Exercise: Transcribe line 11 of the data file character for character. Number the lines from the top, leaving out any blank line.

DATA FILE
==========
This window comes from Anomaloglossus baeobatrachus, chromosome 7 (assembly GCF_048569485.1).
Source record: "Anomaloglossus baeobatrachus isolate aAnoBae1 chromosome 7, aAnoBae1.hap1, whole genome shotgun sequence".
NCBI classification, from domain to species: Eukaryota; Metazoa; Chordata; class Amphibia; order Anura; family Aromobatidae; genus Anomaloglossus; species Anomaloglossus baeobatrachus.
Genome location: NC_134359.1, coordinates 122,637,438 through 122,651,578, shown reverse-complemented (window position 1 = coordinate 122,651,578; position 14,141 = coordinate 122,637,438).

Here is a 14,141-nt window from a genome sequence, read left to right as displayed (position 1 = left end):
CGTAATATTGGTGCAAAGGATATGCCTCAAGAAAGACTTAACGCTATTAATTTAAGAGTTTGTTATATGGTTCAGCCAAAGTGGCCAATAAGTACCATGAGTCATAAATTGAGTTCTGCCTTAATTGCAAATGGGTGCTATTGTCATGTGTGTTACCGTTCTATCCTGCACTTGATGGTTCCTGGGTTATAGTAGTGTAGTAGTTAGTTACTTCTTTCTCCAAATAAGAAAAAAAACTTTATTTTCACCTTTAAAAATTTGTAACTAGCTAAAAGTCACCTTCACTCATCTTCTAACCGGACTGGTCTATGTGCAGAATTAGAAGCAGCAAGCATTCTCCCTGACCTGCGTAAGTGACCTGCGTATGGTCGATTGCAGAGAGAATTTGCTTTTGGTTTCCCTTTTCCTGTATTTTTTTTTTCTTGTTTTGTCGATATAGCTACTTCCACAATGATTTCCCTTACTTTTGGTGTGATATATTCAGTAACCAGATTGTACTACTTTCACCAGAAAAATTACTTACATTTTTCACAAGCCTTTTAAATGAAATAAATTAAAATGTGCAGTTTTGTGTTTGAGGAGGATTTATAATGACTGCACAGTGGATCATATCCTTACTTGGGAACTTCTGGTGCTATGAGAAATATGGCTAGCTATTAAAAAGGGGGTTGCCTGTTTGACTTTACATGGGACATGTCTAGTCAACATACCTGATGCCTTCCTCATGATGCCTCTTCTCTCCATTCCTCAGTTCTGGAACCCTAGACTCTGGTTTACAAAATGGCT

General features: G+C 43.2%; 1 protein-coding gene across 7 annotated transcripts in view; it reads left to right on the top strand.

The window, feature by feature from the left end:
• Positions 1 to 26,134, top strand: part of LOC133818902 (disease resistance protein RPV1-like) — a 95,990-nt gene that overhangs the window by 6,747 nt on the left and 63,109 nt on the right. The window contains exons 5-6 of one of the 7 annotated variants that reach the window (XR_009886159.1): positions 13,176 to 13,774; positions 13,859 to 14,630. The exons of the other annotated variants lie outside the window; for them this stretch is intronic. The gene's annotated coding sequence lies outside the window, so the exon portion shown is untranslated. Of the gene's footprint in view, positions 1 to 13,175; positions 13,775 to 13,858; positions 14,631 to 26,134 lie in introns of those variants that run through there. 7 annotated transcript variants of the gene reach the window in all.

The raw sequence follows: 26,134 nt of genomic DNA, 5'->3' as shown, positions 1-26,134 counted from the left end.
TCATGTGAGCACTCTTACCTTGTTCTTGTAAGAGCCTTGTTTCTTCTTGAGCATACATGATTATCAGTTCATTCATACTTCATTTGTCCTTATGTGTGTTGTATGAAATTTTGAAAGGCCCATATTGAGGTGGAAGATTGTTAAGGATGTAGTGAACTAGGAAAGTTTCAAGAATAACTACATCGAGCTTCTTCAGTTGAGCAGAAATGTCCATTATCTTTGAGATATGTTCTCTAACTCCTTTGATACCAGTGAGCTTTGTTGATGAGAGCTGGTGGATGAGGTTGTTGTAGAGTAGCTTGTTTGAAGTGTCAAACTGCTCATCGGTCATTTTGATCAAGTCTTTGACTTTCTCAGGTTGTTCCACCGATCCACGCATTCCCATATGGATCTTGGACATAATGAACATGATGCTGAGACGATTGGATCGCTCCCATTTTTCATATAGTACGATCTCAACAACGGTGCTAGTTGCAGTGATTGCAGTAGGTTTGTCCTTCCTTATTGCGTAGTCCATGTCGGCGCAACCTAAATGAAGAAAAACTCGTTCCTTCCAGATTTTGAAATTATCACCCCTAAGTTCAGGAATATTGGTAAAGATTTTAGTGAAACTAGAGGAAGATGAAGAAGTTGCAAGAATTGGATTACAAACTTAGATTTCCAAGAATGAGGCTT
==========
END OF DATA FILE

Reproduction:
TCATGTGAGCACTCTTACCTTGTTCTTGTAAGAGCCTTGTTTCTTCTTGAGCATACATGATTATCAGTTCATTCATACTTCATTTGTCCTTATGTGTGTTGTATGAAATTTTGAAAGGCCCATATTGAGGTGGAAGATTGTTAAGGATGTAGTGAACTAGGAAAGTTTCAAGAATAACTACATCGAGCTTCTTCAGTTGAGCAGAAATGTCCATTATCTTTGAGATATGTTCTCTAACTCCTTTGATACCAGTGAGCTTTGTTGATGAGAGCTGGTGGATGAGGTTGTTGTAGAGTAGCTTGTTTGAAGTGTCAAACTGCTCATCGGTCATTTTGATCAAGTCTTTGACTTTCTCAGGTTGTTCCACCGATCCACGCATTCCCATATGGATCTTGGACATAATGAACATGATGCTGAGACGATTGGATCGCTCCCATTTTTCATATAGTACGATCTCAACAACGGTGCTAGTTGCAGTGATTGCAGTAGGTTTGTCCTTCCTTATTGCGTAGTCCATGTCGGCGCAACCTAAATGAAGAAAAACTCGTTCCTTCCAGATTTTGAAATTATCACCCCTAAGTTCAGGAATATTGGTAAAGATTTTAGTGAAACTAGAGGAAGATGAAGAAGTTGCAAGAATTGGATTACAAACTTAGATTTCCAAGAATGAGGCTT